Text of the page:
County buys Bluffton land to entice business

Lowcountry Economic Alliance to help fill building

By ZACH MURDOCKNovember 28, 2013 

Beaufort County officials hope property they just purchased in Bluffton will be the right bait to lure businesses and jobs.

Last week, County Council purchased 7.7 acres next to its government center on Bluffton Parkway. The property will be marketed to new or expanding businesses with the help of the Lowcountry Economic Alliance.

The $1.15 million purchase price will be covered in part by two economic-development grants -- $400,000 from Palmetto Electric Cooperative and $325,000 from Hargray Communications. County attorney Josh Gruber said the rest came from proceeds from the sales of the former Lady's Island Convenience Center and five acres at the Buckwalter Tech Park, which was purchased by the town of Bluffton.

The 54-acre site already has water lines, drainage, electricity and sewer connections, so any business that moves to the property will be able to plug right in, Gruber said. The county calls the property the Lowcountry Center for Industry and Commerce.

The property is ideal for "back-office, professional services operations," like a company call center or information-technology office, according to Lowcountry Economic Alliance director Kim Statler.

"We don't want a strip mall there with just mom-and-pop retail shops," Gruber said. "This is to be for bigger economic-development purposes."

Last year a study completed by the alliance identified back-office operations as a prime target for businesses to bring to the county, but attracting those companies could be tricky, Statler said.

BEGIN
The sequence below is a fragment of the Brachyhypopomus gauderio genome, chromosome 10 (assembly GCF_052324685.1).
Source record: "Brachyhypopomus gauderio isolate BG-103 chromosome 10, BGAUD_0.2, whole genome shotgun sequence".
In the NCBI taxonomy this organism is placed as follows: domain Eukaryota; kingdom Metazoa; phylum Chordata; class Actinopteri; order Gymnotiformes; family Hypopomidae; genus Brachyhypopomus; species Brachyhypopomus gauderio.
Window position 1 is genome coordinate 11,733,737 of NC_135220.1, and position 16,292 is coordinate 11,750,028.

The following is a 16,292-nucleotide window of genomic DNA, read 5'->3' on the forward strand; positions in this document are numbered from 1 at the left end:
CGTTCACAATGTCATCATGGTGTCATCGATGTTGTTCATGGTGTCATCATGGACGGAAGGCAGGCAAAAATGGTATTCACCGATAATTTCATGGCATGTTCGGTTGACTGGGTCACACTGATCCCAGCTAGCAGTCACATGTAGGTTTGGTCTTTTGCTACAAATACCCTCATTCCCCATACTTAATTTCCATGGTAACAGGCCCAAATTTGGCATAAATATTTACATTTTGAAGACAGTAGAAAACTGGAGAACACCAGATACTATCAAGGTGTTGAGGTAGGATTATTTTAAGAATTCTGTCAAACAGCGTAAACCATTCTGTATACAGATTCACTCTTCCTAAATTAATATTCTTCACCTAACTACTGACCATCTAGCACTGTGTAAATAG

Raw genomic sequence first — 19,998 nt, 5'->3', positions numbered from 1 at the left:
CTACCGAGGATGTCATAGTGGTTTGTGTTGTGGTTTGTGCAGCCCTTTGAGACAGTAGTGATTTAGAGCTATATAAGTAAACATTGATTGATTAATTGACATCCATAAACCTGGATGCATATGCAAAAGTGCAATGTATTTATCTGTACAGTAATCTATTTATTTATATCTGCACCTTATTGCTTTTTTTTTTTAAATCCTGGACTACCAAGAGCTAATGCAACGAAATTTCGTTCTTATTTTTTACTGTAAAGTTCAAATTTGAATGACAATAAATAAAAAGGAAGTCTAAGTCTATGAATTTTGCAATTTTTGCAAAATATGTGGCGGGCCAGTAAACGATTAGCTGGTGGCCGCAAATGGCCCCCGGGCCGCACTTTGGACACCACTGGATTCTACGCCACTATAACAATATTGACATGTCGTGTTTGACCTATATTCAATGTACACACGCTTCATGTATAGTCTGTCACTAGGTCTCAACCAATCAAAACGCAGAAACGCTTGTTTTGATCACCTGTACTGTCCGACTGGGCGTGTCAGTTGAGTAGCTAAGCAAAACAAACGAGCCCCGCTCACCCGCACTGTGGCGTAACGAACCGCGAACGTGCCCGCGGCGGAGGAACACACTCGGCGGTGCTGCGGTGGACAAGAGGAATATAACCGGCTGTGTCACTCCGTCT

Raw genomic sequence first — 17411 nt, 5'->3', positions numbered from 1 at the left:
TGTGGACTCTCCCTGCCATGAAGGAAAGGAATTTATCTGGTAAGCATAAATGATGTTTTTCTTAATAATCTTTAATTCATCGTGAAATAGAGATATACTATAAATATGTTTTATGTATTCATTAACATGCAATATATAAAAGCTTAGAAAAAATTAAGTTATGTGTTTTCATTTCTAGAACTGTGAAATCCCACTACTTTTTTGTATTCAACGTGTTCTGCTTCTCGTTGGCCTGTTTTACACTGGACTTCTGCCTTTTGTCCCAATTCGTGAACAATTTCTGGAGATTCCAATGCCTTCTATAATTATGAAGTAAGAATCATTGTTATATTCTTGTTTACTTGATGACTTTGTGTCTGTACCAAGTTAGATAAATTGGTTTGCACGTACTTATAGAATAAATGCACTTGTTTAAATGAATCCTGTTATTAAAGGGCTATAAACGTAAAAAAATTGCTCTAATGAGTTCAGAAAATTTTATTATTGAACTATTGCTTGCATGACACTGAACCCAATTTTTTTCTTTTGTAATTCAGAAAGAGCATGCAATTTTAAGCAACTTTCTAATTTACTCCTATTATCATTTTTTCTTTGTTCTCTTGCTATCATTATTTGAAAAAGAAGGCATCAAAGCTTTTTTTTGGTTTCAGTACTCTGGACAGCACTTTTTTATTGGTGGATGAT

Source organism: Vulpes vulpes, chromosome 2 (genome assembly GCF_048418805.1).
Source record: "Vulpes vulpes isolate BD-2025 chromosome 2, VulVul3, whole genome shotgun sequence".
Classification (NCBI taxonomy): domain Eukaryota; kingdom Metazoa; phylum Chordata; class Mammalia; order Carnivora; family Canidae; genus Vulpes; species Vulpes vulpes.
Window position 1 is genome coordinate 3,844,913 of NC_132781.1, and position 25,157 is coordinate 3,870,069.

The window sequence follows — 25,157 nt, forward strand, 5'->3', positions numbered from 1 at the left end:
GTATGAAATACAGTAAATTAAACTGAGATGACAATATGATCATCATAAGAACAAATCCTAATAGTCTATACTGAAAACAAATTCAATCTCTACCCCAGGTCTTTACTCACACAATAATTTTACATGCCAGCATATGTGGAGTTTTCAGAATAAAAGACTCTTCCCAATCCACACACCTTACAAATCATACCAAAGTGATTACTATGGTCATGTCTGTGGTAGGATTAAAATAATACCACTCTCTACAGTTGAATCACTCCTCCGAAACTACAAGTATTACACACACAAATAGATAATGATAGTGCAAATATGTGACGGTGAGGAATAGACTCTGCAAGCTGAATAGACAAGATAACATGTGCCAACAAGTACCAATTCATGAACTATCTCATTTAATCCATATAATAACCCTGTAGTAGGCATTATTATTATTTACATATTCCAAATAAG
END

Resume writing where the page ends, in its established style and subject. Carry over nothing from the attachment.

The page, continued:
"They don't just create trade shows for those (industries). You have to look at alternative ways to get at those."

To identify those methods, the alliance is working on a study that lays out strategies to reach companies in those fields and offer incentives that will attract them, Statler said.

Half of the funding for the $40,000 study comes from a grant from the S.C. Power Team, which serves as the economic development arm of the state's electric cooperatives, Statler said. The other half will come from the alliance's budget, which is funded by member local governments and private investors.

The study should be completed by the end of December so the alliance can roll out those strategies next year and begin courting businesses for that location and others it is studying around the county, she said.

Because the county now owns the property, it will get a say in how it ultimately is used, Gruber said. But for now, it's up to the economic alliance to try to find the best suitor, he said.

"Having an ideal site for somebody to come to is a significant economic development tool," Gruber said.

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